Zimbabwe: Bank loans out of reach for farmers without land titles (Trust)

| July 25, 2016

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Farmers in Zimbabwe are struggling to invest in their land, because without title deeds, they do not have the security of land ownership—or collateral for a bank loan.

Charles Samuriwo received land in 2001 as part of the government’s program to redistribute land taken from white farmers. But 15 years later, he still does not have security of tenure or a title deed, which leaves him without collateral for a bank loan that could pay for machinery or seeds for his tobacco farm.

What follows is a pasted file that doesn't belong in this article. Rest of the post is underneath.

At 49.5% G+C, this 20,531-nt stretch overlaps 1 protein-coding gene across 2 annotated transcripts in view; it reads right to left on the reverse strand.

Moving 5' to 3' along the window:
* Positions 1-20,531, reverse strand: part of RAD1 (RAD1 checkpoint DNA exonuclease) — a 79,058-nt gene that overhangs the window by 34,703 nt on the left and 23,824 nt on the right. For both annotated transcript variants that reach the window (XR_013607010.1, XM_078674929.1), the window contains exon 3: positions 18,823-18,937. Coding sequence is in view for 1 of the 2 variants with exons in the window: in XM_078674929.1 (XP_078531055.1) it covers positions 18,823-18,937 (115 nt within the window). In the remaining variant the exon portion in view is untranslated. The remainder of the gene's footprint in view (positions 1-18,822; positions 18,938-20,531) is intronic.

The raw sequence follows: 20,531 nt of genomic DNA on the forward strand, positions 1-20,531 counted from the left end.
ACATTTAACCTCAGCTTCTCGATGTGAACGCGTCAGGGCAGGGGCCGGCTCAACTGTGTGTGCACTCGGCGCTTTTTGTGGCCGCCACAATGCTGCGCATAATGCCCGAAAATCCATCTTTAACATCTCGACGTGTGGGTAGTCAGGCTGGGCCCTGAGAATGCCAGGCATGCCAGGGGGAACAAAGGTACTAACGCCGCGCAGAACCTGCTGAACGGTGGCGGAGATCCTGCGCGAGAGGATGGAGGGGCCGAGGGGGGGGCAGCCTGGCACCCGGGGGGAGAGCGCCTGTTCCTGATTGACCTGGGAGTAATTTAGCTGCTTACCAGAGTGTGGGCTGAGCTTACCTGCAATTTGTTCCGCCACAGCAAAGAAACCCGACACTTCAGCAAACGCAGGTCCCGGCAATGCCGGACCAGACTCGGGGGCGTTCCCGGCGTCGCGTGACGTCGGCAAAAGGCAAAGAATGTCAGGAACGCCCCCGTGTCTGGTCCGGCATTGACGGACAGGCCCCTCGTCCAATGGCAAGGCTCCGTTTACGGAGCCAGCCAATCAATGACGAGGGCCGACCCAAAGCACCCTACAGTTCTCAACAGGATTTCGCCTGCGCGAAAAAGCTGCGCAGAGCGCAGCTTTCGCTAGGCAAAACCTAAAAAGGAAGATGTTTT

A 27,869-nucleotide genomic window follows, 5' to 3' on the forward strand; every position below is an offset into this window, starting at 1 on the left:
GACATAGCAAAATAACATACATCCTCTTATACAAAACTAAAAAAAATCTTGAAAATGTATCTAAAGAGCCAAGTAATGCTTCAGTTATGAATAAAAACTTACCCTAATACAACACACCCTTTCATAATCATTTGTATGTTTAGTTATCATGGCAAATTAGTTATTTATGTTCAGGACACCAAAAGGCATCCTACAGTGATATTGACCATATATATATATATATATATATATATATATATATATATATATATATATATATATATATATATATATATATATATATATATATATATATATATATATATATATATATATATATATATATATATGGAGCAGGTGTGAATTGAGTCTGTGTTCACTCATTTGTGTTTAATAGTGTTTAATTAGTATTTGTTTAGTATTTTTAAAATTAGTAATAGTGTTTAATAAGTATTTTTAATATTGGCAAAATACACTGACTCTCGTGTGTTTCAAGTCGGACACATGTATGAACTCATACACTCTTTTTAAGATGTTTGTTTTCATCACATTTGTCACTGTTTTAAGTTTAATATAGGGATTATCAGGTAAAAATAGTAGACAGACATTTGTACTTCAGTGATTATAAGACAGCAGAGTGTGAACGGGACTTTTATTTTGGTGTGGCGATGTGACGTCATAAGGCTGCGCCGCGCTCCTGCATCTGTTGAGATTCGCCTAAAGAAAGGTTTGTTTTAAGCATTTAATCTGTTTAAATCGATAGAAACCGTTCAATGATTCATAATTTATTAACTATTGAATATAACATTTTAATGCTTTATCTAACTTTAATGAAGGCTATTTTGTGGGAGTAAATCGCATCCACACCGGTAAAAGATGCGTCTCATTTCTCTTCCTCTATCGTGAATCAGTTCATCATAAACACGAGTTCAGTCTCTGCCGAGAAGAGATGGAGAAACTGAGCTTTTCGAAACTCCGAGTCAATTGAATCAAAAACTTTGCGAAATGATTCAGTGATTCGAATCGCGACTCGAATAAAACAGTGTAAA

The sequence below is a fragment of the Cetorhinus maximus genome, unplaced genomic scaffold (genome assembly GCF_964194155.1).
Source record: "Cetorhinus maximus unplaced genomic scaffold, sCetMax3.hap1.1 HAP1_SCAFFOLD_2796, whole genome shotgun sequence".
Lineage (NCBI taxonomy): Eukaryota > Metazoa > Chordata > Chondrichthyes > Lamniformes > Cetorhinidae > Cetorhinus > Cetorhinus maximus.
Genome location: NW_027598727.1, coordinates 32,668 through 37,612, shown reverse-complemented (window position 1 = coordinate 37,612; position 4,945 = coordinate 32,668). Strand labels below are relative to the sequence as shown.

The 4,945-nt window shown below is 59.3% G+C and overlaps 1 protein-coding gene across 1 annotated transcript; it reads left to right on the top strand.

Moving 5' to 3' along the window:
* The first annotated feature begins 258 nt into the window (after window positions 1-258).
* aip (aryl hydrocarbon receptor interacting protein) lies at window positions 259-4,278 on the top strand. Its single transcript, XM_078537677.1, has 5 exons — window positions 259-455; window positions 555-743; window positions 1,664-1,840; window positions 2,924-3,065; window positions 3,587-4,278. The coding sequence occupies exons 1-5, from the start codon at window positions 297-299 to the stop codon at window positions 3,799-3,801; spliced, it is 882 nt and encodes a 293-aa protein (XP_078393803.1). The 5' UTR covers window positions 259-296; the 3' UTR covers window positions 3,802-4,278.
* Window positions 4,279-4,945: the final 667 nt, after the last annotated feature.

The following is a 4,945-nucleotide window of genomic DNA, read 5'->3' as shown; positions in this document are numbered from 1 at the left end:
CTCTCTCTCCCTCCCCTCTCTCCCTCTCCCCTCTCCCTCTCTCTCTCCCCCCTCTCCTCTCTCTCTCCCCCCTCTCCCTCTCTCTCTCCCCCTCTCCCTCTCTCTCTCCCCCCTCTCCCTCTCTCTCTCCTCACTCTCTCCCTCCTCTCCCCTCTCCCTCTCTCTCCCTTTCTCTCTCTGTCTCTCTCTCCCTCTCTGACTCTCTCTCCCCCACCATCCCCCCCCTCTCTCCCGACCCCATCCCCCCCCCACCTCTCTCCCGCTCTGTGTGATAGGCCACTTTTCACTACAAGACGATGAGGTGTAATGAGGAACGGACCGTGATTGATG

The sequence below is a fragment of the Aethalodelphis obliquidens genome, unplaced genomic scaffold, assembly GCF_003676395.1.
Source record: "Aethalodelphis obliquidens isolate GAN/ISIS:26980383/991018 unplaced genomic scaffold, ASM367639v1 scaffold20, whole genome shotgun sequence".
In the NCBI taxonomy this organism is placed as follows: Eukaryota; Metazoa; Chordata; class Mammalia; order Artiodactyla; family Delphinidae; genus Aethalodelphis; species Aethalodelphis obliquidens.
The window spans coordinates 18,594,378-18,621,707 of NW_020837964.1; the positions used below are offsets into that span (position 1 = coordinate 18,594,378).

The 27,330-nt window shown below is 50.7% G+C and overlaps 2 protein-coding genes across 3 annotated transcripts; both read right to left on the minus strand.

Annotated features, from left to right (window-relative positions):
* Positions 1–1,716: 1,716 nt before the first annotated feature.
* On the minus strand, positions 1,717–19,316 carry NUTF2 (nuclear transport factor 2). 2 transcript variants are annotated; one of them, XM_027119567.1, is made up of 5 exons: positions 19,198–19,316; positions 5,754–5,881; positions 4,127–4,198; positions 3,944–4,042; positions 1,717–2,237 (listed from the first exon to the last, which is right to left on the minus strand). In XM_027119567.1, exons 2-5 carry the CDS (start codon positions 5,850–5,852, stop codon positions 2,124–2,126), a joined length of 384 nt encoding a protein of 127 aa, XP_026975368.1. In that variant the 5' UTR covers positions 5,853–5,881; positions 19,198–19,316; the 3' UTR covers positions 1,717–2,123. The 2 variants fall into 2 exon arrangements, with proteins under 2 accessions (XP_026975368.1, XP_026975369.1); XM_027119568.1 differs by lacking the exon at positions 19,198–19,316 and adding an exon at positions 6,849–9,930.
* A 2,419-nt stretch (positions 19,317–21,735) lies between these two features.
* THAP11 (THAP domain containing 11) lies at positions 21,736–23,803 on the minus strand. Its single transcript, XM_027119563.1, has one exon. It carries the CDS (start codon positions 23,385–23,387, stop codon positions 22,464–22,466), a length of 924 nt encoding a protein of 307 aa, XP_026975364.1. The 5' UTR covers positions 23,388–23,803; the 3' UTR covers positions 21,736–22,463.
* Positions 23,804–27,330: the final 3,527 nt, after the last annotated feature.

While the government has offered 99-year land leases and permits to some farmers, fewer than 200 have been issued. Banks have also refused to recognize the leases as collateral for loans.

Finance Minister Patrick Chinamasa said he is aware of the issue and is in discussions with banks to improve the “bankability” of these leases.

Paul Zakaria is the executive director of the Zimbabwe Farmers Union. He said farmers need leases or title deeds to give them the security and confidence to invest in their farming business.

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Photo credit: REUTERS/Philimon Bulawayo